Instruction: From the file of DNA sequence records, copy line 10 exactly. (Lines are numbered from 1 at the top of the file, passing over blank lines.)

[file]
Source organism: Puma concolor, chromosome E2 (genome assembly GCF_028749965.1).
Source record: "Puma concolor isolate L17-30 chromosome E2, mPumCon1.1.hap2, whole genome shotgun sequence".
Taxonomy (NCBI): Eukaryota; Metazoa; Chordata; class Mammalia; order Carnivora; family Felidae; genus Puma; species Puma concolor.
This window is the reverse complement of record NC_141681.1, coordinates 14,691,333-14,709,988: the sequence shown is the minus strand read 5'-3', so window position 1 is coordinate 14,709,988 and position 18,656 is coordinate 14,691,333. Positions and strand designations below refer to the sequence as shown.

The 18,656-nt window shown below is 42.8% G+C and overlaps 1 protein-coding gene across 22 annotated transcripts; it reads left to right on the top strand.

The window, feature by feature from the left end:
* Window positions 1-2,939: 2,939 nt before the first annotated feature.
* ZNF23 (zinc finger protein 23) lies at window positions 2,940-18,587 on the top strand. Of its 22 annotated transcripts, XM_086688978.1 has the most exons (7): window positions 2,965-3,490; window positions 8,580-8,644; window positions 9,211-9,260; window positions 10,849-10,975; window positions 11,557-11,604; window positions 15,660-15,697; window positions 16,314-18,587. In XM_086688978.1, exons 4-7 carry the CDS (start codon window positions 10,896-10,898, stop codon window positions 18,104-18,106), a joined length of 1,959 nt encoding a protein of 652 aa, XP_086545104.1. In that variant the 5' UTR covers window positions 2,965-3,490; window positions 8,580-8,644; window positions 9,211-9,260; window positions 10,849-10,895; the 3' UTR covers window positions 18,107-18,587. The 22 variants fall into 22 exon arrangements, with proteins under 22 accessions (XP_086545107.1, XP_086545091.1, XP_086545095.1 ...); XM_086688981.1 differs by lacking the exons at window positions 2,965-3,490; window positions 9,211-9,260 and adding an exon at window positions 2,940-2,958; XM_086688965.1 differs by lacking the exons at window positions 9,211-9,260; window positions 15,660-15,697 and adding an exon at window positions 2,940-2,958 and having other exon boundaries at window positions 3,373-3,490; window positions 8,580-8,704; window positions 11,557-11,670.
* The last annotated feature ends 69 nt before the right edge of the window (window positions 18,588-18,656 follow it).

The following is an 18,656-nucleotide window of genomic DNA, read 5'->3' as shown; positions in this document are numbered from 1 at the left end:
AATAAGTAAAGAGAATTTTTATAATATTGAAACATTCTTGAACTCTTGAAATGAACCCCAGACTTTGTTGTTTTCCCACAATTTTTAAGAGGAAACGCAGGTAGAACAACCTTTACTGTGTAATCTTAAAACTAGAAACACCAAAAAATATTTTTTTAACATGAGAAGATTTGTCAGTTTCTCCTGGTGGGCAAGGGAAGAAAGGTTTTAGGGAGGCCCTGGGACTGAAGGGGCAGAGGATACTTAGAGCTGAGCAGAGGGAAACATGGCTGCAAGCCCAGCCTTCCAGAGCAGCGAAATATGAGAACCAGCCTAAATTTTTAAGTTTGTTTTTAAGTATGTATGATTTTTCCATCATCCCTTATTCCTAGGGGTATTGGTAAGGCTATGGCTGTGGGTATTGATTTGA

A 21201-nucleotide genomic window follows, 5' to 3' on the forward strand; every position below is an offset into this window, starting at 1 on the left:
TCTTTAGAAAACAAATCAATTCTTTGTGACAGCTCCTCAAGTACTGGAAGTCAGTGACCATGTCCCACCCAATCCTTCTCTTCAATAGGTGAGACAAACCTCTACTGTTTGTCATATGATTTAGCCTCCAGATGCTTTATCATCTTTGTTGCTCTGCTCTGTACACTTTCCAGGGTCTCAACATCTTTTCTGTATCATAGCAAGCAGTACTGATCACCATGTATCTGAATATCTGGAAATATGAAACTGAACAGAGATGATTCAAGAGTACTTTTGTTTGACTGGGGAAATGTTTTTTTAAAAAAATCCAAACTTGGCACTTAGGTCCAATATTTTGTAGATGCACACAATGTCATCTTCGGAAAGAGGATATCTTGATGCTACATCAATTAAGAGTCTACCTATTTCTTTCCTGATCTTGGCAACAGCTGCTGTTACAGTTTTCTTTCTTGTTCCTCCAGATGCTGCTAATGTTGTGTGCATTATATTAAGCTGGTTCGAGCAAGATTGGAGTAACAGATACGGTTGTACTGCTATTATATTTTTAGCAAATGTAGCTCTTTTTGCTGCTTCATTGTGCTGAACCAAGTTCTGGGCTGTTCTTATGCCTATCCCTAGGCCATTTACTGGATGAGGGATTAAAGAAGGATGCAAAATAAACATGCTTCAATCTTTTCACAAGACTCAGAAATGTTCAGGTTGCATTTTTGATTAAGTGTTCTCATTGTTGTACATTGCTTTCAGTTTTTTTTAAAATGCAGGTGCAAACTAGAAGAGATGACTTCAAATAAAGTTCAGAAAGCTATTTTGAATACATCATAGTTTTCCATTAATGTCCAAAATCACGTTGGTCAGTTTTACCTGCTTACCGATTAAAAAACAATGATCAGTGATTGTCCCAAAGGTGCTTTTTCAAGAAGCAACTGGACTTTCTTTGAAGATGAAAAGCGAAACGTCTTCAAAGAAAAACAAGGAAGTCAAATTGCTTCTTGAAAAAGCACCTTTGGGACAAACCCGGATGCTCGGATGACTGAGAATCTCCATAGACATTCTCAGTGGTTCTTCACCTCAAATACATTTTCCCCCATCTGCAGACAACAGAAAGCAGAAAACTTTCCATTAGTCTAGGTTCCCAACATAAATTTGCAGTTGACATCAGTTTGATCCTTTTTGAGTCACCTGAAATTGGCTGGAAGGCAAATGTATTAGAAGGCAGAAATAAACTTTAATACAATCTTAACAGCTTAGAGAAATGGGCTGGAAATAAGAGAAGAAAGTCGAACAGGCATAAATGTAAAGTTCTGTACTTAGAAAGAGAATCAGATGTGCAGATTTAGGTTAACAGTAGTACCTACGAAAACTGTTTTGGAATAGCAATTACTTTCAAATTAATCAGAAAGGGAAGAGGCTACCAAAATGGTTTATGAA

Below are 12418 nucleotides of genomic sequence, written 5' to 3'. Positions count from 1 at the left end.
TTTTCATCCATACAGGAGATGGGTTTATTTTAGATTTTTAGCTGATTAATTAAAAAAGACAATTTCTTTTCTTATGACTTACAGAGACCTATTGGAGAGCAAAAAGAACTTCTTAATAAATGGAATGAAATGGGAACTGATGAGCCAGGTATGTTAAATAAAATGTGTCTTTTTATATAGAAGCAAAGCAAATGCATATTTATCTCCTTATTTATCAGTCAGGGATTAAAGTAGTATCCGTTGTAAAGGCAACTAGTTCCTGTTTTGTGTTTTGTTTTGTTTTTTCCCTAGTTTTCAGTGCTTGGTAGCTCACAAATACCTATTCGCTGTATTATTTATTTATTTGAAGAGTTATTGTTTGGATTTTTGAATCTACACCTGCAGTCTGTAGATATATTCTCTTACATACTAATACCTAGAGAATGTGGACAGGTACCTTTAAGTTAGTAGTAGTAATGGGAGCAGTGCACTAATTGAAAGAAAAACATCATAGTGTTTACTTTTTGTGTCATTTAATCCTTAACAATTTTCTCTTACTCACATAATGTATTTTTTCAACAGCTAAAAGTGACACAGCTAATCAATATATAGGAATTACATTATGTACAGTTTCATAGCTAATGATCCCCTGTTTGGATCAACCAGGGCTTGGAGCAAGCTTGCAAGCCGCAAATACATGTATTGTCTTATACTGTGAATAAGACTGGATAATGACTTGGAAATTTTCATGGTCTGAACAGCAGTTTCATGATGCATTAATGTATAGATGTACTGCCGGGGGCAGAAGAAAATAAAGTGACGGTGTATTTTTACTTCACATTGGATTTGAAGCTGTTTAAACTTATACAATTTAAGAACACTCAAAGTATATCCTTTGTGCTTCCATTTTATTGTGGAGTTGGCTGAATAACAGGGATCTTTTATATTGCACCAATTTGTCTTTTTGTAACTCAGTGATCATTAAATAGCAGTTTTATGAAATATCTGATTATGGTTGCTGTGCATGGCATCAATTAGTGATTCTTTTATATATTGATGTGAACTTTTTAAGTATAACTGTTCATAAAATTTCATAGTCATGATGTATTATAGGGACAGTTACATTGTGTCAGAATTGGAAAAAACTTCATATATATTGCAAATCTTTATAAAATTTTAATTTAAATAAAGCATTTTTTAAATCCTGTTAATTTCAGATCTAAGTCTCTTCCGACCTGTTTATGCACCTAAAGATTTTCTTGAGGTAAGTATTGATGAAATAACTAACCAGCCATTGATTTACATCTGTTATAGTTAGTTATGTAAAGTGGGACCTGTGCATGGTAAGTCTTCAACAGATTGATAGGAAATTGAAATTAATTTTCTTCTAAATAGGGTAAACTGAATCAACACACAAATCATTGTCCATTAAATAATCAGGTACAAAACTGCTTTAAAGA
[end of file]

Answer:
The following is an 18,656-nucleotide window of genomic DNA, read 5'->3' as shown; positions in this document are numbered from 1 at the left end: